The MastersMarch 1, 2017

Tiger Woods has the same Masters odds as the 11th-ranked player in the world. Really

Tiger Woods
TIMOTHY CLARYAUGUSTA, GA - APRIL 8: Tiger Woods (L) of the US gets his second green jacket from 2000 Masters Champion Vijay Singh (R) of Fiji 08 April, 2001 during the final round of the 2001 Masters Golf Tournament at the Augusta National Golf Club in Augusta, Georgia. Woods won the Masters by one stroke in Augusta 08 April to become the first golfer in history to hold all four professional Major titles at one time. (Photo credit should read TIMOTHY A CLARY/AFP/Getty Images)

The gambling public is either extremely devout or delusional. Maybe both.

How else do you explain Tiger Woods -- he of three competitive rounds in 18 months and spasms so brutal he couldn't attend a press conference -- maintaining 100/1 odds for the 2017 Masters? Sure, that's a precipitous drop from December, when a promising showing from the 41-year-old at the Hero World Challenge spurred a 20/1 listing. Conversely, Woods' back was in such dire straights two weeks ago that his doctors encouraged him to "remain horizontal." Call me old fashioned, but before I place a wager, I'd like to ascertain if the competitor in question can, you know, walk.

If you need further evidence of this farce, Woods has the same odds as Alex Noren, who has won four times in his last 15 events (with a runner-up thrown in for good measure). Noren enters the WGC-Mexico Championship as the 11th-ranked player in the world. That's slightly higher than Woods, who's fallen to No. 711.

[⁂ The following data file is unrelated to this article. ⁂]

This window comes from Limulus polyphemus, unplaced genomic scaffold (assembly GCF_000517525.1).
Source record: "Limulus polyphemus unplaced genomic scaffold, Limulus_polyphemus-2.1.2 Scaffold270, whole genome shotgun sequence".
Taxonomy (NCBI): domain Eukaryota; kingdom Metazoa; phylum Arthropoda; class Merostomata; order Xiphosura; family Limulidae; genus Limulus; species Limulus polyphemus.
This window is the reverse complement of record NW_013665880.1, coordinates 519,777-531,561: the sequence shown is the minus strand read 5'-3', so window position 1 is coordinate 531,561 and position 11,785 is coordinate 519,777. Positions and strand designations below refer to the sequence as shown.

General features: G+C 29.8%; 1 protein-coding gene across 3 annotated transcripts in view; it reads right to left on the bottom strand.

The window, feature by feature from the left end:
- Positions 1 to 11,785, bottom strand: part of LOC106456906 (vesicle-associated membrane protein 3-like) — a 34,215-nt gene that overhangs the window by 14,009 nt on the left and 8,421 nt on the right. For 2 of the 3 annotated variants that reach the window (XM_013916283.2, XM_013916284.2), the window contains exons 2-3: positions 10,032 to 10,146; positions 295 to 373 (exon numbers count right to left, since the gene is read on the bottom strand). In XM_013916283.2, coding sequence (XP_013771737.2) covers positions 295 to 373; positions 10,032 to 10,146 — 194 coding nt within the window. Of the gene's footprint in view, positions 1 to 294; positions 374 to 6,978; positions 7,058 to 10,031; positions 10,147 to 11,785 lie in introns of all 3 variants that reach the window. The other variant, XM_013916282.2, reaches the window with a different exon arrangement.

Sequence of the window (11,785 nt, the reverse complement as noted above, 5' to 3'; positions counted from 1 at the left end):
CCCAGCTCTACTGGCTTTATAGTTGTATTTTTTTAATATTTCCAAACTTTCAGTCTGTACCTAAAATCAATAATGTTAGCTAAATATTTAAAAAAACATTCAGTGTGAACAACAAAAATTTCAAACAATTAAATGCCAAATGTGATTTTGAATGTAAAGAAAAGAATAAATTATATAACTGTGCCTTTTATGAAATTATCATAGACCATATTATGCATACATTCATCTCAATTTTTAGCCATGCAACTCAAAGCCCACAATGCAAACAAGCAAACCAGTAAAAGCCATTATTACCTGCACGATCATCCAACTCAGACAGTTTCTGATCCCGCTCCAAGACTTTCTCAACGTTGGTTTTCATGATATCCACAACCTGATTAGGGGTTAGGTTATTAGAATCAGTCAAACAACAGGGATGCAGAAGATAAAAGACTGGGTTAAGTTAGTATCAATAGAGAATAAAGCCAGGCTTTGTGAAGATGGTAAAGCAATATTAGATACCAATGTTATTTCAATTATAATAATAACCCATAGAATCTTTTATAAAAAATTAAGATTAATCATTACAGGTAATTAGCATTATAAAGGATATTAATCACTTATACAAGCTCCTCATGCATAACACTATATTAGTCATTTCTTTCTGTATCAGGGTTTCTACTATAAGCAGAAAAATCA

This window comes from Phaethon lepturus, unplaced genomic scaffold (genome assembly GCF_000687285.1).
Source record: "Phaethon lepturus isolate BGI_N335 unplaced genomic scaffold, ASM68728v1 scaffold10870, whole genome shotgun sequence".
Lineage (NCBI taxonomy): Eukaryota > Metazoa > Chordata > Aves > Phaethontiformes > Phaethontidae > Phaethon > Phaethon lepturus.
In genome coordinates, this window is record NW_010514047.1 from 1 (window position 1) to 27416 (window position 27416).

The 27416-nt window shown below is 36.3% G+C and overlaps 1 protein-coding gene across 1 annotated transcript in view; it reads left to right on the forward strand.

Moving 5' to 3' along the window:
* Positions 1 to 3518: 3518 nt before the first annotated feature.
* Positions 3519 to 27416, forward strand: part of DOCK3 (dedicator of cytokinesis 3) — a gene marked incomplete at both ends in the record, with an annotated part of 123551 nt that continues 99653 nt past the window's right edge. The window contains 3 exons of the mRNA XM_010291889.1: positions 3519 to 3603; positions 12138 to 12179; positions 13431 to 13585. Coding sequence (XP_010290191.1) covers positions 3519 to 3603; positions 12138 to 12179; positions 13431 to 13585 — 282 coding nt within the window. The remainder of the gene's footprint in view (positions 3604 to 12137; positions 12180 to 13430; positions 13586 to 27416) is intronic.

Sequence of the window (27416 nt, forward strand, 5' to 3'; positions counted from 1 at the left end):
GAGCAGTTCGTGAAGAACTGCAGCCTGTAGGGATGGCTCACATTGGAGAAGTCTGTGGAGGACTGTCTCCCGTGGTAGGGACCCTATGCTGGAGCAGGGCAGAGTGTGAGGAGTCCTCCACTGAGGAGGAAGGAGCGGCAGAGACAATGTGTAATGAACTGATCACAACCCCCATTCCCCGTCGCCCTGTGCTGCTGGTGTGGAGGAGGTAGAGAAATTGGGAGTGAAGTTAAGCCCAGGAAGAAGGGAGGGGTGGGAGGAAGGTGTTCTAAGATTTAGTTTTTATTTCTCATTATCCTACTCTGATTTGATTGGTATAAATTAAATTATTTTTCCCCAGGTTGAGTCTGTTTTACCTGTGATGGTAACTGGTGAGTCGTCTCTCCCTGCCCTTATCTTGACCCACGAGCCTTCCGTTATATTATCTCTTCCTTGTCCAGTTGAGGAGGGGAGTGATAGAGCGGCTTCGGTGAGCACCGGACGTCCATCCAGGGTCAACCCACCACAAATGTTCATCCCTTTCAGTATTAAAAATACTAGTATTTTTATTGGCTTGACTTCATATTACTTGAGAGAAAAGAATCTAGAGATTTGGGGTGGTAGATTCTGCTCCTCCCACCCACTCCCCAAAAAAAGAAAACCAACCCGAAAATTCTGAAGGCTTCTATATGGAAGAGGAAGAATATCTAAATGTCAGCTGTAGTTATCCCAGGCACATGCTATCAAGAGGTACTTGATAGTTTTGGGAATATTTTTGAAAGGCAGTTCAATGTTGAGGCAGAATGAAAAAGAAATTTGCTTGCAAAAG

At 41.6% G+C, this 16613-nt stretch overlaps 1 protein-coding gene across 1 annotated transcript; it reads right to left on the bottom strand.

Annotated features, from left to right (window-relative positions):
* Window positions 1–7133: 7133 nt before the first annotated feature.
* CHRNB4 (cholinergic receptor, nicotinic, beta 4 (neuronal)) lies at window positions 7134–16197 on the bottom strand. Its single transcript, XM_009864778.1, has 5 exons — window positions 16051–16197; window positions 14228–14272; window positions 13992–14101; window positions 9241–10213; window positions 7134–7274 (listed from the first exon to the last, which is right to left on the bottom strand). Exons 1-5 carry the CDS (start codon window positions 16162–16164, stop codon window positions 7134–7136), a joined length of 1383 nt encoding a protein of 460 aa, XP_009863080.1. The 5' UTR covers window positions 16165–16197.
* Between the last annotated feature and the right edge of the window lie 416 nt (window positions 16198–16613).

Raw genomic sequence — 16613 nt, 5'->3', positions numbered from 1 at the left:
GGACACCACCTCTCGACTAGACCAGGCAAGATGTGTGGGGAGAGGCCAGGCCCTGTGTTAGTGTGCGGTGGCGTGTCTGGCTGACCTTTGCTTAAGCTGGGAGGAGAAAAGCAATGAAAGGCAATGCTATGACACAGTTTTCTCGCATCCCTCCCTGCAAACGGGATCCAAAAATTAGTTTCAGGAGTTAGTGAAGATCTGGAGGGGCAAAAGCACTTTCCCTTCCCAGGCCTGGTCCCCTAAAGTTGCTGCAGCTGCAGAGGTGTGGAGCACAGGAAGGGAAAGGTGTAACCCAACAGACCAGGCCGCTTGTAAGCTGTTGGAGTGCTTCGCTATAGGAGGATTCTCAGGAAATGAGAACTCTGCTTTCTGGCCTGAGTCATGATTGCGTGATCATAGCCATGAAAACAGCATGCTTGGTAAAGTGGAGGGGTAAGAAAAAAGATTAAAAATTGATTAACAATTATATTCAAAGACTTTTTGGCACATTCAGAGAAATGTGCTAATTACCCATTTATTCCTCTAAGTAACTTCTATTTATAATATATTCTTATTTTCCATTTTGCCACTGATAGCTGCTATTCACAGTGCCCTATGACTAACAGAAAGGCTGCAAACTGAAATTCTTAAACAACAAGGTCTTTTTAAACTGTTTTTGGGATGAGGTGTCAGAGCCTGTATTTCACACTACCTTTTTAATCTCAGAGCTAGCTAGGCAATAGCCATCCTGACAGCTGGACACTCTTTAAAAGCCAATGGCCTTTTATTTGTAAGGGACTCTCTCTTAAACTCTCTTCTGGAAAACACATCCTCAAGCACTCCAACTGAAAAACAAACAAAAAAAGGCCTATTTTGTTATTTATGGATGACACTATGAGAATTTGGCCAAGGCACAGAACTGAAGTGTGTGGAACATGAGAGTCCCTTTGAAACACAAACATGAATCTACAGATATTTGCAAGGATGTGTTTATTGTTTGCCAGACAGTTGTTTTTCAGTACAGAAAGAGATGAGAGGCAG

Also at 100/1: Lee Westwood, who finished T-2 at the 2016 Masters; Ryder Cuppers Ryan Moore, J.B. Holmes, Rafael Cabrera Bello; Russell Knox, who won twice last season; Emiliano Grillo, the reigning Rookie of the Year.

This is not a knock on Woods; four green jackets merits a certain level of respect. Moreover, it's not like Vegas is declaring Tiger a formidable challenger at Augusta National this spring. The odds are merely a reflection of mediating the action from the public.

And if these numbers are indicative of the early movement, golf gamblers have lost their damn minds.


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